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Brewer seeks partners to lift sorghum production :: Kenya

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Agriculture CS Mwangi Kiunjuri pours himself a glass of Senator Keg when he toured the Kisumu Brewery during a test-run on July 19, 2018. Looking on is EABL Group CEO Andrew Cowan (Left) and EABL Group Chairman Charles Muchene (Right). COURTESY

In summary

  • KBL recruiting farmers to supply 15,000 tonnes of raw material for keg beer
  • Plant in Kisumu expected to create 100,000 jobs

Kenya Breweries Limited (KBL) is looking for partners to help strengthen sorghum production in western Kenya to sustain its Sh15 billion keg plant in Kisumu.

It is seeking partnership with financial lenders and firms that can help smallholder farmers improve yields through better agricultural practices ahead of the planned launch of the one million-litre brewery.

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The move, according to KBL Head of Sustainability and Engagement Jean Kiarie, is part of efforts to fulfill the company’s pledge to locally source the grain used as the main raw material in the production of the its flagship low-end beer, Senator Keg.

Commercialisation of sorghum farming is expected to lift productivity per acre to a potential 1,500 kilogrammes, shifting focus from acreage under the crop and numbers of farmers to productivity.

KBL, through East Africa Maltings Limited (EAML), is looking to recruit up to 15,000 farmers in the region to supply the Kisumu plant.

Nyanza and Western farmers are expected to supply the brewery with 15,000 tonnes of the grain in the first two seasons. Nyanza delivered 6,000 tonnes as only 1,200 acres of a potential 5,000 acres mapped for cultivation was farmed in the first season.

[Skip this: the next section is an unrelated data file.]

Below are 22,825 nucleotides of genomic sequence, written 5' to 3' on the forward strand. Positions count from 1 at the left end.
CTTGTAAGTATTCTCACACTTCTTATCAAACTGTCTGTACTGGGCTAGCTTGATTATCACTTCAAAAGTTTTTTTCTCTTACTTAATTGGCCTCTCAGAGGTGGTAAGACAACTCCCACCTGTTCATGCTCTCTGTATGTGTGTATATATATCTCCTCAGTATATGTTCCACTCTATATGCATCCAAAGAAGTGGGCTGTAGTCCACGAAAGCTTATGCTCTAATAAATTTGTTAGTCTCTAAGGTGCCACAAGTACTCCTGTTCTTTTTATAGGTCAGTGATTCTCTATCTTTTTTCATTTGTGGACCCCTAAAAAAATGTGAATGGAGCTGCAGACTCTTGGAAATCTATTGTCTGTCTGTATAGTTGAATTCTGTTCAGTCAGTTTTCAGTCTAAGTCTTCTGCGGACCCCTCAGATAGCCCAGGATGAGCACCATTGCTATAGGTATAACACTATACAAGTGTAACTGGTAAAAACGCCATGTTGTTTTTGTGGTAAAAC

Ms Kiarie described the harvest as a great achievement “given that it was the first time many of the farmers were trying the white sorghum for the first time and were a bit skeptical on what to expect.”

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The new approach has also roped in the Cereal Growers Association to help train the farmers on the best practice for maximum returns.

“Our observation (of the first season) was that this can be improved through better agricultural practices,” Kiarie said.

She said mechanisation of land preparation, proper use of recommended fertilisers, good management and extension services in the coming season would greatly improve yields and incomes in the region, attracting more farmers.

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She said some of the partners drawn into the partnership were already meeting farmers across the region to train them on good practices, which could see their returns triple from the next season that starts in January.

Among measures EAML is rooting for include bloc-farming and to push yields from 400kg of sorghum per hectare to about 1.5 tonnes.

“Sorghum is a light seed and once harrowing is not done at all or not done properly, productivity starts to decline at that point,” says the company.

“Although it does not require a lot of attention, once you go commercial you must use the right fertilizer at the right time and manage all pests and diseases for maximum yield.”  

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